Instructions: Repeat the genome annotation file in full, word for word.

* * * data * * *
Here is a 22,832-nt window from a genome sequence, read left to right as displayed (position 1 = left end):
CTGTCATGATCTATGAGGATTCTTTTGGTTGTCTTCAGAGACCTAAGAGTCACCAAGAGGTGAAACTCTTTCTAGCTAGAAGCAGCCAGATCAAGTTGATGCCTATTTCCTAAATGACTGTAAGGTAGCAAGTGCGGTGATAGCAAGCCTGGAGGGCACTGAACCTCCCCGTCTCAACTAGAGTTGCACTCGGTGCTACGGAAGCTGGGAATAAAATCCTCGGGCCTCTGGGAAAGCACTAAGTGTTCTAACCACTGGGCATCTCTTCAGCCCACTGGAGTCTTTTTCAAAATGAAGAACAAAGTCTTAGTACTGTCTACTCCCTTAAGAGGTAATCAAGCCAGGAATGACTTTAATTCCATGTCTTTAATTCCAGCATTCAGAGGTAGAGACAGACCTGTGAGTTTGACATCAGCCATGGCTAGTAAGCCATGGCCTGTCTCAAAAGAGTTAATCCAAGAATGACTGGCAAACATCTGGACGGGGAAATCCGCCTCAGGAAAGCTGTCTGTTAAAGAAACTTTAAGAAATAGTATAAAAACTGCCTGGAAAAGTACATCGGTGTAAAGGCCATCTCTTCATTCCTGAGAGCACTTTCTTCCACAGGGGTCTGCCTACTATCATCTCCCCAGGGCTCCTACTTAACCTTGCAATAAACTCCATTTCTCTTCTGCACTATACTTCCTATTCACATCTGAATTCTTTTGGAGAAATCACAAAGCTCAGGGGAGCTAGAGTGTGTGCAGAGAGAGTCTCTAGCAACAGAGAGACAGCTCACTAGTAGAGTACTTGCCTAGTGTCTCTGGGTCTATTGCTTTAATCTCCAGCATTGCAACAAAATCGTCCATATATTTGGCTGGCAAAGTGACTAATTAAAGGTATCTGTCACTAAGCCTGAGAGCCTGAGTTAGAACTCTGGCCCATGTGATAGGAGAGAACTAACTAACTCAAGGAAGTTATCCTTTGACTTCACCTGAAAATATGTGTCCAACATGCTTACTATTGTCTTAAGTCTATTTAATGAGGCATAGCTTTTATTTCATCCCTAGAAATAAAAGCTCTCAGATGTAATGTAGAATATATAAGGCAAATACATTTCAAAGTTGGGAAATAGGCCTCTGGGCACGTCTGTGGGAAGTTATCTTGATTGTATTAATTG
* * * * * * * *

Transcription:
Here is a 22,832-nt window from a genome sequence, read left to right as displayed (position 1 = left end):
CTGTCATGATCTATGAGGATTCTTTTGGTTGTCTTCAGAGACCTAAGAGTCACCAAGAGGTGAAACTCTTTCTAGCTAGAAGCAGCCAGATCAAGTTGATGCCTATTTCCTAAATGACTGTAAGGTAGCAAGTGCGGTGATAGCAAGCCTGGAGGGCACTGAACCTCCCCGTCTCAACTAGAGTTGCACTCGGTGCTACGGAAGCTGGGAATAAAATCCTCGGGCCTCTGGGAAAGCACTAAGTGTTCTAACCACTGGGCATCTCTTCAGCCCACTGGAGTCTTTTTCAAAATGAAGAACAAAGTCTTAGTACTGTCTACTCCCTTAAGAGGTAATCAAGCCAGGAATGACTTTAATTCCATGTCTTTAATTCCAGCATTCAGAGGTAGAGACAGACCTGTGAGTTTGACATCAGCCATGGCTAGTAAGCCATGGCCTGTCTCAAAAGAGTTAATCCAAGAATGACTGGCAAACATCTGGACGGGGAAATCCGCCTCAGGAAAGCTGTCTGTTAAAGAAACTTTAAGAAATAGTATAAAAACTGCCTGGAAAAGTACATCGGTGTAAAGGCCATCTCTTCATTCCTGAGAGCACTTTCTTCCACAGGGGTCTGCCTACTATCATCTCCCCAGGGCTCCTACTTAACCTTGCAATAAACTCCATTTCTCTTCTGCACTATACTTCCTATTCACATCTGAATTCTTTTGGAGAAATCACAAAGCTCAGGGGAGCTAGAGTGTGTGCAGAGAGAGTCTCTAGCAACAGAGAGACAGCTCACTAGTAGAGTACTTGCCTAGTGTCTCTGGGTCTATTGCTTTAATCTCCAGCATTGCAACAAAATCGTCCATATATTTGGCTGGCAAAGTGACTAATTAAAGGTATCTGTCACTAAGCCTGAGAGCCTGAGTTAGAACTCTGGCCCATGTGATAGGAGAGAACTAACTAACTCAAGGAAGTTATCCTTTGACTTCACCTGAAAATATGTGTCCAACATGCTTACTATTGTCTTAAGTCTATTTAATGAGGCATAGCTTTTATTTCATCCCTAGAAATAAAAGCTCTCAGATGTAATGTAGAATATATAAGGCAAATACATTTCAAAGTTGGGAAATAGGCCTCTGGGCACGTCTGTGGGAAGTTATCTTGATTGTATTAATTG